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Hi Jay,
Thanks for the great question, I was actually wondering that as well. Dr. Shukla mention's in the first paper I cited, how there needs to a longitudinal study looking as this connection to help identify why they seem to be connected. So really, even she doesn't know what the connection is. I did some reading and found that subcortical brain areas like the pyramidal tract and the basal ganglia-brainstem axis, are often the damaged areas and are involved in motor functions and sleep-wake cycles, which may explain why we see RLS in these patients. Here's the link if you want to read it yourself!…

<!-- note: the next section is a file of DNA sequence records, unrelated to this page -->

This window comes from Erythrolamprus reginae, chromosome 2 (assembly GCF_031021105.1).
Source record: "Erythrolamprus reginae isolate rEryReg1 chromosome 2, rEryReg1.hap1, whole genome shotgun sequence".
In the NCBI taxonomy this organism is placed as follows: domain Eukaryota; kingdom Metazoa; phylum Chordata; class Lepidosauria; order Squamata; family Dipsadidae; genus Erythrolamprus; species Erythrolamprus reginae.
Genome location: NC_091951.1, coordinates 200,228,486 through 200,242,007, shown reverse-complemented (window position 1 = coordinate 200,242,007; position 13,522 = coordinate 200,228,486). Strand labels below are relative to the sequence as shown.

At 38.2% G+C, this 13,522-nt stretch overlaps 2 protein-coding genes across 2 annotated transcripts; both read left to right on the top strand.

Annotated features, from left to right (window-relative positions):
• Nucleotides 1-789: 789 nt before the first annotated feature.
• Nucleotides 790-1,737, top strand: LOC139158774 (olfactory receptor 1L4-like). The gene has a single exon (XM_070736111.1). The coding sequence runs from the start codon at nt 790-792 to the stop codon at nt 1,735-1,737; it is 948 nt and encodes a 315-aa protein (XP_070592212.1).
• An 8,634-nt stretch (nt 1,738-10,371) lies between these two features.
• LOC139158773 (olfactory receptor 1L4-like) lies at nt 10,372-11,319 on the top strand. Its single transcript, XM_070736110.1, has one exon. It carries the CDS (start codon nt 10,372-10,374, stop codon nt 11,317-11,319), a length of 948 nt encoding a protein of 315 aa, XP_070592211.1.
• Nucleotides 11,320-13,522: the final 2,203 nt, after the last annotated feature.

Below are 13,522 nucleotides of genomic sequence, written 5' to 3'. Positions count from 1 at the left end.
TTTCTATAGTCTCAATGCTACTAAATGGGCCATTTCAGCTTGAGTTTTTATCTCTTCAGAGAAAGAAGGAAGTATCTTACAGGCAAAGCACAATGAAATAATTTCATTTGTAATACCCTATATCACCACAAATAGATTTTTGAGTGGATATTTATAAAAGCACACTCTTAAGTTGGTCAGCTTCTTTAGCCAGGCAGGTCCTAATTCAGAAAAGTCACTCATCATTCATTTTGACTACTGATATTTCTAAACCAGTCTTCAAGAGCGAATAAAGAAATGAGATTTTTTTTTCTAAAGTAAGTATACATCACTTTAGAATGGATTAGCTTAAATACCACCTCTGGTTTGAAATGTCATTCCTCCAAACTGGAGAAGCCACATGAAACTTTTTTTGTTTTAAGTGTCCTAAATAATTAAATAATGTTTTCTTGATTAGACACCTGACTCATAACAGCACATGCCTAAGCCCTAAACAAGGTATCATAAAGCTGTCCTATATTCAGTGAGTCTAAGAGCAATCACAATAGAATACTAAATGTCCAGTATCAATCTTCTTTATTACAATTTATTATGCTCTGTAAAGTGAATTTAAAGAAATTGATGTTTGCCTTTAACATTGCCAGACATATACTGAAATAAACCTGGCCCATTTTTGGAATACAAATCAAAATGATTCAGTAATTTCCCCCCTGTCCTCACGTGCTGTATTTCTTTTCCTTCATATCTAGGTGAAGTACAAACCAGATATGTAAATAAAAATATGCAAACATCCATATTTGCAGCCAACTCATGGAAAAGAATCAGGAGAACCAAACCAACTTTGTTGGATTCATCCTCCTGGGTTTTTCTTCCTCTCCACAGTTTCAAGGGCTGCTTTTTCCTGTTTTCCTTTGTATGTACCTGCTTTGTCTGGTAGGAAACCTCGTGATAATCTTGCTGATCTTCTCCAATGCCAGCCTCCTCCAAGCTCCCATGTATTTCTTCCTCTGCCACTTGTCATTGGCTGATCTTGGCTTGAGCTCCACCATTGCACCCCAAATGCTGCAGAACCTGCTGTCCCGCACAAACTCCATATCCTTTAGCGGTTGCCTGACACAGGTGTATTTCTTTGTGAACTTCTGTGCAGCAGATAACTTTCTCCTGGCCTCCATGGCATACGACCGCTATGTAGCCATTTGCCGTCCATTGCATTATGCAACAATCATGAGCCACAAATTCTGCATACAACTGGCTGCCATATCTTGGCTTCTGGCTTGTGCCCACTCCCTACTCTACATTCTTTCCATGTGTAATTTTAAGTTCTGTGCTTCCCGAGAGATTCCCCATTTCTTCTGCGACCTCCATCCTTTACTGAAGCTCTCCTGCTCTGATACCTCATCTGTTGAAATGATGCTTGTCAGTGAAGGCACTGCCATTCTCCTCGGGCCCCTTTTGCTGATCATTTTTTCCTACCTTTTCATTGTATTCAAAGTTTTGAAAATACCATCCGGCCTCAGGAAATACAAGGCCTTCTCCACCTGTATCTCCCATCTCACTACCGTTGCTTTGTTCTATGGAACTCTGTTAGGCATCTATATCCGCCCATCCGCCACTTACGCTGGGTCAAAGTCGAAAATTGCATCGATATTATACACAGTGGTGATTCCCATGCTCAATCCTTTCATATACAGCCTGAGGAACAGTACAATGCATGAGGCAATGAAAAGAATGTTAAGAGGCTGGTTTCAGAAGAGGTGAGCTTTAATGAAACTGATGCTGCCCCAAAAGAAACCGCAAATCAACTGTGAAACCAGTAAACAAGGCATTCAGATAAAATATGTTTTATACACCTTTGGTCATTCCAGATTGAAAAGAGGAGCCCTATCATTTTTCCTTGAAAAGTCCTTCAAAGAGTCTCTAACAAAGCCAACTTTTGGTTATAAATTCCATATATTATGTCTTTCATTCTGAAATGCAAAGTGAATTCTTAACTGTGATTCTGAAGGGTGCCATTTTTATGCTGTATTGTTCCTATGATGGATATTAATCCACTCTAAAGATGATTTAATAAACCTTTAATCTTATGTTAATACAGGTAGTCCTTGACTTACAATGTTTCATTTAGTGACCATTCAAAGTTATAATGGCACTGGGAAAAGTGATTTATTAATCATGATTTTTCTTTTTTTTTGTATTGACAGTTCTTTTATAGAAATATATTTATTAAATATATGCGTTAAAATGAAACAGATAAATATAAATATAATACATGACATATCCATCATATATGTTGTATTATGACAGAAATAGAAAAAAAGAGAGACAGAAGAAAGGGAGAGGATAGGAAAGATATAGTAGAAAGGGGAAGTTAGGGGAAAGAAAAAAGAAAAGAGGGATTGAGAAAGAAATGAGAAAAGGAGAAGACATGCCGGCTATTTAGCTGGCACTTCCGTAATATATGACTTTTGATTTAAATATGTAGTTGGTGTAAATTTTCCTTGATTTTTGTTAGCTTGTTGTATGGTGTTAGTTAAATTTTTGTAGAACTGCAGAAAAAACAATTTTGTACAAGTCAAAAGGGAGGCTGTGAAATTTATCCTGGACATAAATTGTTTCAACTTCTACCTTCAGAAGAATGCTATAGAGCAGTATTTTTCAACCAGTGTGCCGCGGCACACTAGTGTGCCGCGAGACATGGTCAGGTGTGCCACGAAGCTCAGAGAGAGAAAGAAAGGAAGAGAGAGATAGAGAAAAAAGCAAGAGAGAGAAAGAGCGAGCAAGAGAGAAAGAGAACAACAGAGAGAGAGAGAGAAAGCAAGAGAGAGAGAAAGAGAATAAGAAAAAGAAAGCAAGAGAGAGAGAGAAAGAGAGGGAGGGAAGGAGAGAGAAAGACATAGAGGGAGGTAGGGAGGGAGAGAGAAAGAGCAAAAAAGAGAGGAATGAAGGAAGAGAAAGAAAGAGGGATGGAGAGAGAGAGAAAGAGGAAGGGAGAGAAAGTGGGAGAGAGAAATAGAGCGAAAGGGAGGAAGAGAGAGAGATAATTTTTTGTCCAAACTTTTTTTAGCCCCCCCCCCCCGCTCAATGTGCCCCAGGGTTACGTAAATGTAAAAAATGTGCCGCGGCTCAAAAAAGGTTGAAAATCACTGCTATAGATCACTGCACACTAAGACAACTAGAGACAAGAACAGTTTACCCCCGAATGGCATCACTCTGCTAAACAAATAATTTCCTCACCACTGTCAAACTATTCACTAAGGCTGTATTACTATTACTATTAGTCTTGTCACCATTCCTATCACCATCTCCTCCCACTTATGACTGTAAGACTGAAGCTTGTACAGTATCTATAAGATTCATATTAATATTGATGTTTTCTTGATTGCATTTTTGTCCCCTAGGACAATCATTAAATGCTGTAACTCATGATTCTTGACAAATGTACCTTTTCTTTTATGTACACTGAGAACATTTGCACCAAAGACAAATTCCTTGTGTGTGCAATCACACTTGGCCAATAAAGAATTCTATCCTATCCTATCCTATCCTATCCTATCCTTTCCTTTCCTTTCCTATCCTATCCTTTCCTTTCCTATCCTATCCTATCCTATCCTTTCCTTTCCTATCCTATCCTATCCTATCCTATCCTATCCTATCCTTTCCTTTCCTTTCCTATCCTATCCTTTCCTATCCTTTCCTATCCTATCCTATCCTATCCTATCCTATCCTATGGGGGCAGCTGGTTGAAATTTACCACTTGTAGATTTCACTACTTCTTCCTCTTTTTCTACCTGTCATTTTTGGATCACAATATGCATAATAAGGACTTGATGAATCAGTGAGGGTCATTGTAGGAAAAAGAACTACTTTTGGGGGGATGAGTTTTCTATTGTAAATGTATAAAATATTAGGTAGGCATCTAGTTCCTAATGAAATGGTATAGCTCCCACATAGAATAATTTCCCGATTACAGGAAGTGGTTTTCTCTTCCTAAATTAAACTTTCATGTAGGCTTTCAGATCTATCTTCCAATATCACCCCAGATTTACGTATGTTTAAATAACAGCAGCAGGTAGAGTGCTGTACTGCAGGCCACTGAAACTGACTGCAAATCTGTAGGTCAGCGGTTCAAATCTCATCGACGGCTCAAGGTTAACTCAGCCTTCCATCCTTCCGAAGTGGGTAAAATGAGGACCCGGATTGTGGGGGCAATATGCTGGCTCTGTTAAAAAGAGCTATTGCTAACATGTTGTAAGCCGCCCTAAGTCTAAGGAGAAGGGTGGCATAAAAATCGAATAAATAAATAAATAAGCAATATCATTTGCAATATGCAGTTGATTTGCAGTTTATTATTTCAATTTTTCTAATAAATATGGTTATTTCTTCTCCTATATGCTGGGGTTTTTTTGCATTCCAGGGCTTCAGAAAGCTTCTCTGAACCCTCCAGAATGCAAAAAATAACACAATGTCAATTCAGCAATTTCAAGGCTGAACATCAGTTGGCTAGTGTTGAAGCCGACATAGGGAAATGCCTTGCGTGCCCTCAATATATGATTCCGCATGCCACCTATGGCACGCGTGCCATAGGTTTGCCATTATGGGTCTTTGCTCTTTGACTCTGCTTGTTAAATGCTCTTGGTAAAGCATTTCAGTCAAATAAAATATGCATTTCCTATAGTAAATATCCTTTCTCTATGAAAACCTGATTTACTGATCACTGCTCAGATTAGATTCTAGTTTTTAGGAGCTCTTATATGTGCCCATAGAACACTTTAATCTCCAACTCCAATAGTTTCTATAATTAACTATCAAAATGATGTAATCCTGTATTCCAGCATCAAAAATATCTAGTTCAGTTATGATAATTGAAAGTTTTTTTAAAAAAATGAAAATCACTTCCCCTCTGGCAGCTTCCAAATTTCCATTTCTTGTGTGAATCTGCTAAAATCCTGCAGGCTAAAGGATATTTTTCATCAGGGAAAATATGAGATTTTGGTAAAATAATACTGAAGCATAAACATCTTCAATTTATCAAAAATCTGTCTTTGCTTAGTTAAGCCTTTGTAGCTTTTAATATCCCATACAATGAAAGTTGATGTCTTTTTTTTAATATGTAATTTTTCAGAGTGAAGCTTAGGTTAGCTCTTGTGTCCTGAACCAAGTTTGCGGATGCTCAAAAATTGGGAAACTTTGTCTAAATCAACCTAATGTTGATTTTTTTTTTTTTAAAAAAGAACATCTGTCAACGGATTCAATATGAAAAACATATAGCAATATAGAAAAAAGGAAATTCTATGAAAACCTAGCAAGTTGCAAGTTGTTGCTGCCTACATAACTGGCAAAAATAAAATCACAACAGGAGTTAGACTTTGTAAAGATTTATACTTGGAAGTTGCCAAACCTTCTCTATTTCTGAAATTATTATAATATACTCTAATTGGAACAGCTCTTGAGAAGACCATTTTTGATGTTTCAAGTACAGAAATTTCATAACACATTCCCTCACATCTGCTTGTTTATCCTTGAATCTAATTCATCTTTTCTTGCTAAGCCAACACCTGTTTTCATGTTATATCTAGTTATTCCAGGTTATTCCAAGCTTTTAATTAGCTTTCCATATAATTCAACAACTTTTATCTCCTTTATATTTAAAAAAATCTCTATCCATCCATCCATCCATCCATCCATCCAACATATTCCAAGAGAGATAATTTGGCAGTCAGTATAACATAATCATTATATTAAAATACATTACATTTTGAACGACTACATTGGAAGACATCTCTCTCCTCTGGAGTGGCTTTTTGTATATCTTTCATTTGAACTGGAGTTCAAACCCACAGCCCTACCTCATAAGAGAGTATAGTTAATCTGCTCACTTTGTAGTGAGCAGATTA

Spencer Finn

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